What Makes Governments Popular?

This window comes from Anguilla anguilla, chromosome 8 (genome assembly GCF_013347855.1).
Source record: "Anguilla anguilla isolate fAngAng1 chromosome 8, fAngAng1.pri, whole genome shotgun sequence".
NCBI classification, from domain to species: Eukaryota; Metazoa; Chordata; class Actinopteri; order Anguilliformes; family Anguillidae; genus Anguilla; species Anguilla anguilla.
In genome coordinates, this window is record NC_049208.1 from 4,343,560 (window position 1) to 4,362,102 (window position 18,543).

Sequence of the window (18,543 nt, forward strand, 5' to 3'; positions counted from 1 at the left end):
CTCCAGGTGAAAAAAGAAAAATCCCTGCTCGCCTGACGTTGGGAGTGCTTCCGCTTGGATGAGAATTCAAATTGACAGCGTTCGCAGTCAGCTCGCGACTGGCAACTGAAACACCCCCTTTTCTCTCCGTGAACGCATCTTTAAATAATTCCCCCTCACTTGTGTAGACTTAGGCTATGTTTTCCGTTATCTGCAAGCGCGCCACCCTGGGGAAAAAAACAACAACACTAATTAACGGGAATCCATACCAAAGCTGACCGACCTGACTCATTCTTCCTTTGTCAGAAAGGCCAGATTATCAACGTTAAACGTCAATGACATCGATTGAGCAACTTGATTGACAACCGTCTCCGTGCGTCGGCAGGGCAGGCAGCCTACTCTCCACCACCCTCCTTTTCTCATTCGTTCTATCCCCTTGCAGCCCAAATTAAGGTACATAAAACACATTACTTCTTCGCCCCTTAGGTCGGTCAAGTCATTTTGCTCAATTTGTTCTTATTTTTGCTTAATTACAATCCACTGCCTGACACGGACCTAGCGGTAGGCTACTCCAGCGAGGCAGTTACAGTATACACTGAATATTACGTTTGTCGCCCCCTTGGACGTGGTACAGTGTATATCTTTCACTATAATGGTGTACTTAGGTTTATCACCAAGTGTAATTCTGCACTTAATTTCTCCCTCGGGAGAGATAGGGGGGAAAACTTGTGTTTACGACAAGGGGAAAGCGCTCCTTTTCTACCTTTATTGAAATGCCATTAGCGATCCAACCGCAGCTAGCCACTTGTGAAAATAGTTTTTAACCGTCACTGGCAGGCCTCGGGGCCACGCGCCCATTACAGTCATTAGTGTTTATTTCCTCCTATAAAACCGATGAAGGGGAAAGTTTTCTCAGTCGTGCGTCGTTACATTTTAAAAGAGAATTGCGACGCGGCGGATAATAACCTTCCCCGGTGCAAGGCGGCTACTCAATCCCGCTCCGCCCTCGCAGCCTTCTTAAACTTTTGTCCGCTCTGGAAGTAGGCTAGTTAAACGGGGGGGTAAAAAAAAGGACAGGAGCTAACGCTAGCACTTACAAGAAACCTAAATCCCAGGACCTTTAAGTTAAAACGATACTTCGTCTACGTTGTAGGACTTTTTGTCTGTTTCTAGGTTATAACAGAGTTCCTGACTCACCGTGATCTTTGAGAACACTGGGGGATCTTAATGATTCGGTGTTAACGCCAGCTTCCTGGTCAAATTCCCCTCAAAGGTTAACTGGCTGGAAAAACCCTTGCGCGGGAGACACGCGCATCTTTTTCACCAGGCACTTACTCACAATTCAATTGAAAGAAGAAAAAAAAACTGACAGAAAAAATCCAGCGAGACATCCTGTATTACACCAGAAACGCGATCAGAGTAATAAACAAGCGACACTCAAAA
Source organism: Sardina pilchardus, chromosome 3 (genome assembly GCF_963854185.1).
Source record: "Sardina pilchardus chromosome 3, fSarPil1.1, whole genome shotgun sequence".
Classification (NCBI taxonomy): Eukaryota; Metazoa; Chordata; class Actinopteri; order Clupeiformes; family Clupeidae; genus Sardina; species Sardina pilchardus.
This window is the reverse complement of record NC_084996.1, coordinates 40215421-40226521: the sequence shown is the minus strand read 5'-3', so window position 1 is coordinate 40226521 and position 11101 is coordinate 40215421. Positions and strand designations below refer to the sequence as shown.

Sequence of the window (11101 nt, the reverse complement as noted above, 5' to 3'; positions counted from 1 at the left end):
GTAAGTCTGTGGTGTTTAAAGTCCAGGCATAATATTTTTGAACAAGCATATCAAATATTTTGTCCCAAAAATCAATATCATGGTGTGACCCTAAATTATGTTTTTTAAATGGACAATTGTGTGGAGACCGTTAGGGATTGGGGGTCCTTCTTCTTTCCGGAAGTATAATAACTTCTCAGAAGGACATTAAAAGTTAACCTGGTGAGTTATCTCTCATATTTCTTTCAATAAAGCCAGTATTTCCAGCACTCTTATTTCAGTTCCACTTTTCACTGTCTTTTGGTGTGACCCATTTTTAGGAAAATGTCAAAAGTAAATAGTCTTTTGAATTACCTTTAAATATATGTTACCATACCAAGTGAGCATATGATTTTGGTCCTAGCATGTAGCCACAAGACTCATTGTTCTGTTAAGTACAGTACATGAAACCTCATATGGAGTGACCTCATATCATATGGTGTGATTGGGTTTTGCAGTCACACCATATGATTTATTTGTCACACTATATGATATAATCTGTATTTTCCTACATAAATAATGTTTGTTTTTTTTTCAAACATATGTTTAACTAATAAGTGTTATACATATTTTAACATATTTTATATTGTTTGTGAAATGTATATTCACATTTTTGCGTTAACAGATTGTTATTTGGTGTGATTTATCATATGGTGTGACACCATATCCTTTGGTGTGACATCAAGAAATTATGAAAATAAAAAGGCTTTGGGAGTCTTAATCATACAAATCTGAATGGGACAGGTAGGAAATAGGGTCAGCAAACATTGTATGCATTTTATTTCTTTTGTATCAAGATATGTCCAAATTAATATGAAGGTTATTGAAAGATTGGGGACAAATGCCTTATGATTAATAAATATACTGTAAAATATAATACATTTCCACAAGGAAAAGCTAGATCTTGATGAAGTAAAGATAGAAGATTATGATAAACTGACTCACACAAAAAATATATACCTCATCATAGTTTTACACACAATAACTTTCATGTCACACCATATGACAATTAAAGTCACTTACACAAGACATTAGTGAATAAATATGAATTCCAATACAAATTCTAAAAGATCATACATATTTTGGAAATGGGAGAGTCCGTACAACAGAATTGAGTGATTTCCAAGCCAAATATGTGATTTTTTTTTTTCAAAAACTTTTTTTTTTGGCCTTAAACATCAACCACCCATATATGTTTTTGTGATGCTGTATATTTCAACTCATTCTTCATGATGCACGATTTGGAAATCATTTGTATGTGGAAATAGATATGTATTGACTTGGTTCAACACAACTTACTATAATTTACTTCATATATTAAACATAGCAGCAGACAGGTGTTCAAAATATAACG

Abstract: Why are some governments popular with their citizens while others get low ratings? International surveys show enormous variation. In what we believe to be the first systematic, global, comparative study of political approval, we examine a panel of government ratings from up to 128 countries, spanning all continents, and including both democracies and authoritarian states, over the years 2006-2014. We find that economic performance is robustly correlated with higher approval in both democracies and non-democracies. War, the leader’s time in office, the electoral cycle, and certain other factors are also important. We find evidence that wider internet access reduces government approval in non-democracies, but that in such countries censorship of the internet and the press is associated with higher ratings. We did not find any clear relationship with repression, suggesting that if fear inflates ratings in non-democracies, this may be offset by the dissatisfaction with government that repression also causes.